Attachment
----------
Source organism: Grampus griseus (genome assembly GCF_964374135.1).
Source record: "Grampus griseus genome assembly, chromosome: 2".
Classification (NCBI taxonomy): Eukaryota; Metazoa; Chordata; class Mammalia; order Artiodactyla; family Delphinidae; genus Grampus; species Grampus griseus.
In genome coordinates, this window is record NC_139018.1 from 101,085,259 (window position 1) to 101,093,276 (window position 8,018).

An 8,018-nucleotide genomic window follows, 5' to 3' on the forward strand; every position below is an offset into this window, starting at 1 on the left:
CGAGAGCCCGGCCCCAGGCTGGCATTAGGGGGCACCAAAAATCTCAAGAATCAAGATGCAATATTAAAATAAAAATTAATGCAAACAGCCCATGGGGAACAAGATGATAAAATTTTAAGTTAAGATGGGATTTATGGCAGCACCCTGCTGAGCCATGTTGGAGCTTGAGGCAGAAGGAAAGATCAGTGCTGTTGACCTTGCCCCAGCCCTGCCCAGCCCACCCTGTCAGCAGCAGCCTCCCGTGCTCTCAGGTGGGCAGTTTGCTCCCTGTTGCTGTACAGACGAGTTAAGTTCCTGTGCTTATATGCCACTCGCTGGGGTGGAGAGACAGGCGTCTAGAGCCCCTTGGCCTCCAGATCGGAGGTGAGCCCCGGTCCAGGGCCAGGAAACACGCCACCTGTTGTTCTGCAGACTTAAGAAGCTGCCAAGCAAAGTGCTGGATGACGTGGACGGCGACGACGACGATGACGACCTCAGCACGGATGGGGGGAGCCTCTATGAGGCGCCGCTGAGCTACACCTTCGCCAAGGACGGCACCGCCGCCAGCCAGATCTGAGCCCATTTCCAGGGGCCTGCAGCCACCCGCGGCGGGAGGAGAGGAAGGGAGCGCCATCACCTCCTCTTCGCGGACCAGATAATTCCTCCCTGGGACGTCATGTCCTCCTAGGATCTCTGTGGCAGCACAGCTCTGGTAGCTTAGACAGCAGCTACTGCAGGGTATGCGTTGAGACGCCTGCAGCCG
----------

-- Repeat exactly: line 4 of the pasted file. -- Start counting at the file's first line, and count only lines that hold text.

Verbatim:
In genome coordinates, this window is record NC_139018.1 from 101,085,259 (window position 1) to 101,093,276 (window position 8,018).